Did the Quetta Shura Break With al-Qaida?

Mustafa Hamid, aka Abu’l-Walid al-Masri, published a blog piece a little while ago which discussed the arrest of Mullah Baradir. It’s fascinating reading, especially the first part which deals with the historical role of Mullah Baradir in the Taliban insurgency. It’s already been covered in part by Leah Farrall.

I thought I’d add some comment about the opening lines of the article, in which Mustafa Hamid says that the Taliban’s high council made three important decisions after 2001, one of which was to “break the ties between the Taliban and al-Qaida.” Mustafa Hamid has previously said that al-Qaida and the Taliban have moved further apart after 2001, although I don’t think he’s ever been this specific. We have heard similar things in the media, but the reports are hard to confirm. Was there actually a decision in the Quetta shura, led by Mullah Baradir at the time, to break ties with al-Qaida?

If true, it would be really interesting, especially since we know that al-Qaida militants and at least parts of the Taliban movement continue to cooperate closely on a tactical level in Afghanistan. In an article in Sumud magazine in 2008, Mullah Baradir also acknowledged the presence of foreign fighters in the Taliban’s ranks. If the Quetta Shura indeed made a decision to break ties with al-Qaida after 2001, it doesn’t seem to have impeded the tactical cooperation between the two. It is tempting to assume that either, the Quetta Shura has little influence on the actual insurgency in Afghanistan, or Mustafa Hamid’s statement is incorrect.

The first point may in part be true. Al-Qaida fighters are most active in eastern Afghanistan, where the Quetta Shura’s direct influence over the insurgency is probably also the lowest. However, I think there’s another interpretation as well, namely that the Shura never actually intended to break ties with the al-Qaida militants who supported them in Afghanistan. On the other hand, they might have wanted to distance themselves from certain aspects of al-Qaida’s ideology. Reading the rest of Mustafa Hamid’s article, we see that he’s not really talking about an all-out rejection of foreign fighters in Afghanistan after the fall of the Taliban in late 2001. Rather, he refers to the Quetta shura’s rejection of the “al-Qaida strategy” of instigating sectarian war between Sunnis and Shi’ites in Iraq after 2003. (A “strategy” which was actually criticised by al-Qaida Central as well – but that’s the pitfall of lending out your brand name to unruly regional associates).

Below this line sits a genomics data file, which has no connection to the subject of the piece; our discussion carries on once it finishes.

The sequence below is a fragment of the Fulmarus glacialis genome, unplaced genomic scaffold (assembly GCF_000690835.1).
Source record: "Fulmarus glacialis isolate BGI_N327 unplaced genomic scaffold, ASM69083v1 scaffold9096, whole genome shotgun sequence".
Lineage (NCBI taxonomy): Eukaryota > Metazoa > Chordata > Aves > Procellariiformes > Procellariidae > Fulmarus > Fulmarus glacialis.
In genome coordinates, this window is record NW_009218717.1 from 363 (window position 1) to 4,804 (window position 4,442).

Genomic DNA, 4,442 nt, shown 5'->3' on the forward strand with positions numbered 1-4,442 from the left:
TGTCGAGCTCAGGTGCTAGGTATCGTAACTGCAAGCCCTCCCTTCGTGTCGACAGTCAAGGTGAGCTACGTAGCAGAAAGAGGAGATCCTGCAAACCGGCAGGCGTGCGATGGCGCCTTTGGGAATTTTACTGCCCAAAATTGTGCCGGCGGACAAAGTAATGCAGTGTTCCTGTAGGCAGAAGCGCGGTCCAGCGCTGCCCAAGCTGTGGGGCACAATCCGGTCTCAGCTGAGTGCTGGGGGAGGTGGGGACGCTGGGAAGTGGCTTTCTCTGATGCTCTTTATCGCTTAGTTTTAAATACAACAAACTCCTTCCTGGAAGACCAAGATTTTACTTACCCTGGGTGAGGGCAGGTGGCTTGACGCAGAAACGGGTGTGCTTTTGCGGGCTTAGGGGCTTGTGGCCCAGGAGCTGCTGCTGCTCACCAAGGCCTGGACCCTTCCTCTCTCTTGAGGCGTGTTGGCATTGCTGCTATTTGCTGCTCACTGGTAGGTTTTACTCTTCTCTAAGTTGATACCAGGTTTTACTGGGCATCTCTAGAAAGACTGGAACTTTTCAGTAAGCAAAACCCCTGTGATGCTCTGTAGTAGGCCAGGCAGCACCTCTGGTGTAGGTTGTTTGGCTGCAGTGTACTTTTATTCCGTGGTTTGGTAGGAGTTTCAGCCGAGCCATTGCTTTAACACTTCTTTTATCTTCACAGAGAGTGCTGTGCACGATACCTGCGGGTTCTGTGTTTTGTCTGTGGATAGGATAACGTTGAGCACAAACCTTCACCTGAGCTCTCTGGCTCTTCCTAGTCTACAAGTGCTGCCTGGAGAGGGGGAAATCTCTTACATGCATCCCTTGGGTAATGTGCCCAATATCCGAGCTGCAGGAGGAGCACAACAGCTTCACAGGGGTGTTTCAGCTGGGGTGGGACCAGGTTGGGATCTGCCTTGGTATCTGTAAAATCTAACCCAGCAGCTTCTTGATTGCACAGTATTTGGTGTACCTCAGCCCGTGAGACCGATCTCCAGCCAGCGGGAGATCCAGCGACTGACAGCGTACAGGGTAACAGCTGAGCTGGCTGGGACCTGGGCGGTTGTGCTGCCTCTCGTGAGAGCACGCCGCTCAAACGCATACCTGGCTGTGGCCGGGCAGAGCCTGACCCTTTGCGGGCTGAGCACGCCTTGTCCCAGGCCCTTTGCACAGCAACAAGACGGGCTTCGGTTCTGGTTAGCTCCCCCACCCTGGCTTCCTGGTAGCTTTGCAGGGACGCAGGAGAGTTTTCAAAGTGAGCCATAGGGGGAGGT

Rejecting this particular aspect of “al-Qaida” is pretty easy for the Taliban, which has never been a sectarian group anyway. But rejecting the presence of al-Qaida fighters and ideologues in AfPak is a much more complicated matter.

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